Some of you know that I’ve been having voice lessons… for about six months now.
I’ve always wanted to learn to sing, but it’s difficult to summon up the courage to try a new hobby. I mean, the courage not just to try it, but to sustain that courage long enough, and keep practising long enough, to feel really good at it. Good enough to really enjoy it, you know?
Well courage is neither here nor there, now.
Fortunately or unfortunately, I’ve been forced into voice lessons by a problem with my vocal cords. It’s not so much singing lessons as “voice rehab”… because although my singing is alright, speaking is a struggle.
I don’t know how it began – maybe stress, maybe a physical issue that cleared up and left bad habits behind; all I know is that I am physically fine – the doctors can find nothing wrong – and yet right now, my speaking voice is a croaky, whispery mess.
What does this have to do with sewing? Stay with me.
You’ve heard it before, I’m sure: you need the right foundations to get the silhouette right.
Sometimes you need them even when you re-purpose historical dress as everyday modern dress, and discard the corset.
I’ve been working on an 1890s wool skirt to just wear around the house this winter. I drafted it from an original set of instructions in the Keystone Jacket and Dress Cutter, with a smooth front, and a back that explodes in acres of gorgeous pleats. I should have guessed that this plan led to an engineering snafu…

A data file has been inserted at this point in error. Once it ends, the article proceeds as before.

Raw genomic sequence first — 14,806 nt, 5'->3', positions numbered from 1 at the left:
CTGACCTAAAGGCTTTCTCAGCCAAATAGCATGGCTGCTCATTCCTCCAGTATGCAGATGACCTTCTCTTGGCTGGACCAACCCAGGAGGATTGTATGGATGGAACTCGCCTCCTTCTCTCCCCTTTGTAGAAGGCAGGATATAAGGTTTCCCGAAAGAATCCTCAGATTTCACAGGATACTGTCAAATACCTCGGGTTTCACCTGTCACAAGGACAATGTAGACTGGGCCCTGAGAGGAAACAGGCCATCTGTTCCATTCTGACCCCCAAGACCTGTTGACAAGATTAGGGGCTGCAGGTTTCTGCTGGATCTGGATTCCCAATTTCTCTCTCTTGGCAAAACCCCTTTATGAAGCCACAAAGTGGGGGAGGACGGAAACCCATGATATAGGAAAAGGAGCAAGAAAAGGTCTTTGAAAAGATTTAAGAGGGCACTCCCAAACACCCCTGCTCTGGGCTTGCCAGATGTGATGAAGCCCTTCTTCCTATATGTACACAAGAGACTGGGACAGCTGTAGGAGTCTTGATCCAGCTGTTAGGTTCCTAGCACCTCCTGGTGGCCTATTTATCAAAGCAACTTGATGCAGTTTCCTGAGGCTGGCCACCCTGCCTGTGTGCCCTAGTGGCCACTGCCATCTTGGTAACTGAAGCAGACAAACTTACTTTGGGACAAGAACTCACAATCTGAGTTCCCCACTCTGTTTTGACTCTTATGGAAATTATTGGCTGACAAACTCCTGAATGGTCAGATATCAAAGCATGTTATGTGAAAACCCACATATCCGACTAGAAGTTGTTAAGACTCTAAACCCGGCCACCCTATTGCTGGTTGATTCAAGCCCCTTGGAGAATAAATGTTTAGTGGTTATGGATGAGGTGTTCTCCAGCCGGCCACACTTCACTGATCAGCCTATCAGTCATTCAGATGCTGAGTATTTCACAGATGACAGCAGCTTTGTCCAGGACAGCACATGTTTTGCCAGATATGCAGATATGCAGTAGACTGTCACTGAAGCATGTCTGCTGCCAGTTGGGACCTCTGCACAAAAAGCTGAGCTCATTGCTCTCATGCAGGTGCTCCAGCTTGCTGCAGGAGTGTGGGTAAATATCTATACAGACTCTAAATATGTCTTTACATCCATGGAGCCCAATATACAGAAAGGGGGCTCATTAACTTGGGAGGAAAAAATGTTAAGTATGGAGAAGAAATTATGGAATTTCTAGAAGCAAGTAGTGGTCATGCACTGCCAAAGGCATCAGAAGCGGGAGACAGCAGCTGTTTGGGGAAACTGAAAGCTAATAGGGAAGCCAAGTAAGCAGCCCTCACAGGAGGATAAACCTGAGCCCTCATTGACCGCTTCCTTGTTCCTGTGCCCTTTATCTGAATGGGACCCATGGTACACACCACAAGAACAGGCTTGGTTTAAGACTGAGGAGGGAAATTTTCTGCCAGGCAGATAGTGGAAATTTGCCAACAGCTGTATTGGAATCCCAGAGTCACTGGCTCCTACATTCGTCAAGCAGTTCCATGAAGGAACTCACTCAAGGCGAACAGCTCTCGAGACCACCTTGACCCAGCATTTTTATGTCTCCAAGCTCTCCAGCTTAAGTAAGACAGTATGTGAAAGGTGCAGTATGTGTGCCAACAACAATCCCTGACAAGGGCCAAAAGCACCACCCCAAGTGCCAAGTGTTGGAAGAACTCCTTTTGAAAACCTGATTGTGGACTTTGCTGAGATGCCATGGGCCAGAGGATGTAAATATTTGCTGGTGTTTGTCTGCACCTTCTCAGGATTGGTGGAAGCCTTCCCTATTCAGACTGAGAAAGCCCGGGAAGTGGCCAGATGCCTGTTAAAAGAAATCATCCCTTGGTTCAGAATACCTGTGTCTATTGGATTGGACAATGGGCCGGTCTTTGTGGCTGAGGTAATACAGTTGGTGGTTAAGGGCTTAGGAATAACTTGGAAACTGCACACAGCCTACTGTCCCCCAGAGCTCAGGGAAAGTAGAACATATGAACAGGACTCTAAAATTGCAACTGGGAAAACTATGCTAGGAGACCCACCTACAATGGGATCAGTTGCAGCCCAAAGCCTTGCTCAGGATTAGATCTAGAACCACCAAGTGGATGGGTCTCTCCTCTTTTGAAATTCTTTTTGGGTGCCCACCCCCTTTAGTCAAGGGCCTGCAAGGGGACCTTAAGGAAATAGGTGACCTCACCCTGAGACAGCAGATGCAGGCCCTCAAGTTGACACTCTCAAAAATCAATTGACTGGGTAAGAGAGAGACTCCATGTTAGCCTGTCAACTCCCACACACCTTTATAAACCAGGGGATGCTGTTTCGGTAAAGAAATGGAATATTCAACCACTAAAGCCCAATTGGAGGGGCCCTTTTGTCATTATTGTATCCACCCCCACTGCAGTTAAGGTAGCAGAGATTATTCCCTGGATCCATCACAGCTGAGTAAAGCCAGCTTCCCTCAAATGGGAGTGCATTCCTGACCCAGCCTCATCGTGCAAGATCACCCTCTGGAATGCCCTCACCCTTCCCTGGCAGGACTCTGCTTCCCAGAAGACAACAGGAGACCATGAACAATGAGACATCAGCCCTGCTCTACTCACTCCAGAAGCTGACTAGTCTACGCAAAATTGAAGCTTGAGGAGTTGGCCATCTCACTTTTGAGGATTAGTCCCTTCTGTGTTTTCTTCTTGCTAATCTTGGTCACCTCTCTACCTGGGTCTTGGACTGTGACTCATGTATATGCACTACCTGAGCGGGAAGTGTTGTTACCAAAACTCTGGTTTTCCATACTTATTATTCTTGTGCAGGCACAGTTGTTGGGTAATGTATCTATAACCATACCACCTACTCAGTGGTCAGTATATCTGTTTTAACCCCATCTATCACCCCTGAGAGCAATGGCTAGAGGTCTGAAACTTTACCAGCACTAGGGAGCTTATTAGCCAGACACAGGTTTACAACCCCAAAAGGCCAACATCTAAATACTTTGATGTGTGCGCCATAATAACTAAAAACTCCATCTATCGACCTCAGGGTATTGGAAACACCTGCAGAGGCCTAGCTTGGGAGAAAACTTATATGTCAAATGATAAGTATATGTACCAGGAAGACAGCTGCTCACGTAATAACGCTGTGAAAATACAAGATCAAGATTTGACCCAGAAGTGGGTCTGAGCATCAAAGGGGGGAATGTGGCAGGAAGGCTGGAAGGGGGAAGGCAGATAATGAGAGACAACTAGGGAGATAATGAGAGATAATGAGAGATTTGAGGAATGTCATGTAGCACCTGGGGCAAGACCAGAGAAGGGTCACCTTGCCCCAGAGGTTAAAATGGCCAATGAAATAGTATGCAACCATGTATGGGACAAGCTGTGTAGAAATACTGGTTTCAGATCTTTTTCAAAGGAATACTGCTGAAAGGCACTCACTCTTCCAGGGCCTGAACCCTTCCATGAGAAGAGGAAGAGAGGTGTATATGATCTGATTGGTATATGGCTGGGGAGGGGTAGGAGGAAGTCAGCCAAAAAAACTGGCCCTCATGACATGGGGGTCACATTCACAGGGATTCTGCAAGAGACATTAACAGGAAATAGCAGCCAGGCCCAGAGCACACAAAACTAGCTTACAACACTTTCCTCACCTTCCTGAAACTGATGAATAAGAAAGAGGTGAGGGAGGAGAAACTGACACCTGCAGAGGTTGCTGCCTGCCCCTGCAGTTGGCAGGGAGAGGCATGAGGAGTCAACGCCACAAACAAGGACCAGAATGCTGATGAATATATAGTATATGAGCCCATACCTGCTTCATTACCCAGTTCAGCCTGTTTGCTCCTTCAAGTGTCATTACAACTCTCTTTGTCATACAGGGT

Mental Health Awareness Week passed me by last week, ironically enough, in a haze of anxiety. Yeah, newsflash: I deal with this stuff too.
So many of us, from the everyday knitter, painter, writer or sewer to the celebrated household name, accept a terrible imagined bargain… that we must pay for creativity with our sanity. But despite my own issues, I have come to believe that I don’t have to take this crap lying down.
Having been there before and made it back to reality, I find these days that I know what to do. So here it is, for what it’s worth, my tried and tested bag of tools for maintaining good mental health (or regaining it when it’s eluding me). Borrow any that speak to you, and feel free to add your own in the comments.
I love wearing vintage, but sometimes I feel bad about wearing really old clothes… especially if an accident happens. 😖
My favourite vintage dress shirt has been hanging in my sewing room with a 3″ L-shaped rip for months… and I finally decided there was only one thing to do… mend it the same way its original owner might have done…